The Nazi Aesthetic
New Online Database Makes Third Reich Art PublicBy Ulrike Knöfel
It's a wonder they weren't simply thrown out after the end of the war. After all, art history is fond of ignoring the recent past. Indeed, the albums themselves were forgotten for decades.
Yet the six massive volumes, sheathed a deep shade of reddish brown, each tell a sensational story. They contain images that reveal Hitler's true aspirations for contemporary art -- pictures from the so-called "Great German Art Exhibitions" in Munich. And now, an online archive of the images has been made public.
One look at the images shows that the artwork was even more trivial and vulgar than previously believed. And no one bought as much of it as Hitler himself, who spent millions on his collection. But many of the works were also purchased by ordinary Germans -- many of whom later sought to conceal where the painting hanging in their living room had originated.
For decades, the albums were ignored in Munich's Central Institute for Art History, with few researchers interested in exploring the aesthetic inclinations of the Nazis. But then, several years ago, scientists at the institute teamed up with colleagues from the Haus der Kunst in Munich and the German Historical Museum in Berlin. They wanted to thrust the albums, as well as other images from the "Great German Art Exhibitions" -- or GDK for short, into the focus of researchers once and for all.
Majestic Landscapes, Ballet Dancers and a Moonlit Stag
The result is the impressive image archive that was introduced in Munich on Monday and which will be made available to the public on Thursday at 9 p.m. under the Internet address www.gdk-research.de.
The images document the Nazi-approved art exhibitions that took place every summer from 1937 until 1944. They were meant to sell paintings and other works of art with which the Third Reich was to be "decorated." And they were supposed to prove how the creative scene in Germany was flourishing under Hitler's rule. Indeed, the House of German Art (today: House of Art) in Munich was built for that express purpose as well.
Few of the presented works -- likely no more than one 10th of the total 12,550 -- have ever been depicted in illustrations before. Those that were shown appeared again and again, making Nazi art appear much more monumental and triumphant than it really was. Not surprisingly, several of the images now being made available depict Adolf Hitler. Many also show countless heroic statues chiseled by the crude hand of Arno Breker, the German sculptor who enjoyed the support of prominent Nazis. There's even a bronze figure shown lobbing a hand grenade.
An astonishing amount of female eroticism was also produced and vividly illustrated, as were an abundance of majestic landscapes, ballet dancers, floral bouquets and deer illuminated by the moonlight. One image in particular caught Hitler's eye -- that of a champion shooter. Albert Speer, the official architect of the Third Reich, acquired a piece called, "Rübezahl's Empire," named after the mountain troll of German folklore it depicted. Foreign Minister Joachim von Ribbentrop treated himself to a piece called the "Awakening." Joseph Goebbels opted for a painting of "Farmer Venus." Next to Hitler, the propaganda minister was one of the Reich's most active art collectors.
Some artists tried to latch onto the bourgeois motifs of the 19th century. The produced a seemingly unending stream of landscapes, bouquets and female figures suffering from a chronic lack of clothing. The women carried vases and threw balls, they danced, swam and stretched, or they lay on sheets. They were painted in oil, cast in bronze or sculpted from porcelain. Some even served as templates for postcards to be sent to soldiers on the front.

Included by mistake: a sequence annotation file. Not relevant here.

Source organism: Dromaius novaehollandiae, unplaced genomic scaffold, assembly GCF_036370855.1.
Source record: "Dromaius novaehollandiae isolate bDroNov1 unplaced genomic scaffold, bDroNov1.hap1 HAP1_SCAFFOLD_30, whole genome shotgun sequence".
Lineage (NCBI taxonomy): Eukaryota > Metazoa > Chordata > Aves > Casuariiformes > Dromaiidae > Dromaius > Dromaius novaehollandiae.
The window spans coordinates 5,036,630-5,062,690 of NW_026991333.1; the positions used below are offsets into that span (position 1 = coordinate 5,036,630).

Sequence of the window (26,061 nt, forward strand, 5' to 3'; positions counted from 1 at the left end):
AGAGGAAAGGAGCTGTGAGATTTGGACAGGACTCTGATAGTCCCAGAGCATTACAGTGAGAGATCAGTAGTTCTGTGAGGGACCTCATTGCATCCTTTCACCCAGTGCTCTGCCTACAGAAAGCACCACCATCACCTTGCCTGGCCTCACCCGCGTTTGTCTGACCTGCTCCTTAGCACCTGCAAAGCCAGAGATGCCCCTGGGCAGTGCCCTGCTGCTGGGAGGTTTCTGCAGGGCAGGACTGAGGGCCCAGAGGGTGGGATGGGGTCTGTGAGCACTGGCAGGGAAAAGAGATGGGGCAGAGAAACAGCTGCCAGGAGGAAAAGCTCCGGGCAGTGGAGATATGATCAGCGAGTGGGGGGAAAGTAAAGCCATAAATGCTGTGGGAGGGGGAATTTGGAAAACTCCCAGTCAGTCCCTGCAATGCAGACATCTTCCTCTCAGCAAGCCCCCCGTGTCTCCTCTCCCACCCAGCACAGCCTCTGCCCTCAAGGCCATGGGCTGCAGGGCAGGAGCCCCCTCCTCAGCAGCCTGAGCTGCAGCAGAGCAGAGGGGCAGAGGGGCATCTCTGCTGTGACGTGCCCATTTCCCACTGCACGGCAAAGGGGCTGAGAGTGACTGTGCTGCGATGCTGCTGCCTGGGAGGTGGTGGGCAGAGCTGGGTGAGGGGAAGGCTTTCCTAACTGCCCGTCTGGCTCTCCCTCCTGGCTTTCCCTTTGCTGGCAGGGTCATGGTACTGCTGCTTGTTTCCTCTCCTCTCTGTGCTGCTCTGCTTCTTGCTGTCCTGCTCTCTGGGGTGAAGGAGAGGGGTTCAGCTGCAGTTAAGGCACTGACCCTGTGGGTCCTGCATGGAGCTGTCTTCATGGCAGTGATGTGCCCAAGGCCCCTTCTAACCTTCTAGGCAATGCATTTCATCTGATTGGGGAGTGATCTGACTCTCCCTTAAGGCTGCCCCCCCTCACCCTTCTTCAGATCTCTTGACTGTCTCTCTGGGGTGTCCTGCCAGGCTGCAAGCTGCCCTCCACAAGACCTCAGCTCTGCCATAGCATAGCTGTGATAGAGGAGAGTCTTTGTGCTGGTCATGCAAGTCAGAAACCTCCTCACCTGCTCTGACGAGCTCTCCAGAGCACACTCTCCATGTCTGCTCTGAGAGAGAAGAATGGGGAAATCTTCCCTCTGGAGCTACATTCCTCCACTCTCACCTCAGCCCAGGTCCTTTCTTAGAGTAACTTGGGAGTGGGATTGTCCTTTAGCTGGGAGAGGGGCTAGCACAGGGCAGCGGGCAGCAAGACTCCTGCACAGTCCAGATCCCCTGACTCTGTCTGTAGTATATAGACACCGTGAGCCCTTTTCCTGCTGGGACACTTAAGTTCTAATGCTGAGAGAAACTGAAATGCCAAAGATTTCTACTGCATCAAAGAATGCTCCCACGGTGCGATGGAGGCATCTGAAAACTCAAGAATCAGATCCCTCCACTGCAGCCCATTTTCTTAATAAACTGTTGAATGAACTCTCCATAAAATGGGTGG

15,000 Reichsmarks for the Farmer Venus
Of particular interest, the databank includes information about the price of each artwork and even the names of the buyers, with the exception of private customers. The information comes mainly from old account books. Speer, for example, paid 4,000 reichsmarks for his painting, "Rübezahl's Empire," Goebbels shelled out 15,000 reichsmarks for his peasant Venus.
The first "Great German Art Exhibition," however, caused quite a dispute. Hitler had flown in from Berlin and was dissatisfied with his choices. "The Führer is in a fit of rage," Goebbels noted in his diary. But then, in July 1937, Hitler was overtaken by an unwavering sense of pride. A catalog from that year's exhibition read: "The only pan-German art exhibition -- this is, according to the will of the Führer now and for all time, the annual exhibition in the House of German Art in Munich -- will show only the most perfect, the most well-manufactured and the best artwork that Germany has to offer."
Hitler was looking for the new Mensch, or man, and he found him in art -- plain and simple, sometimes even a bit lewd. But the high artistic standards formulated in the catalogue weren't actually observed in any of the shows. On the contrary -- everything was subjected to staid realism or portrayed in a relentlessly kitschy fashion. This was even true for the representation of disabled veterans.
And yet, the aesthetic is less uniform than expected, say the researchers Christian Fuhrmeister and Stephan Klingen from Munich's Central Institute for Art History. There was simply too much artwork and too many contributors.
The art of the 1910s and 20's had proven just how exciting Germany could be. After 1933, only artwork that supported the ideology of the Nazis was allowed. The best artists either fled to other countries or laid low at home. The banality of those who remained has finally been revealed by the online archive.
Translated from the German by Christopher Cottrell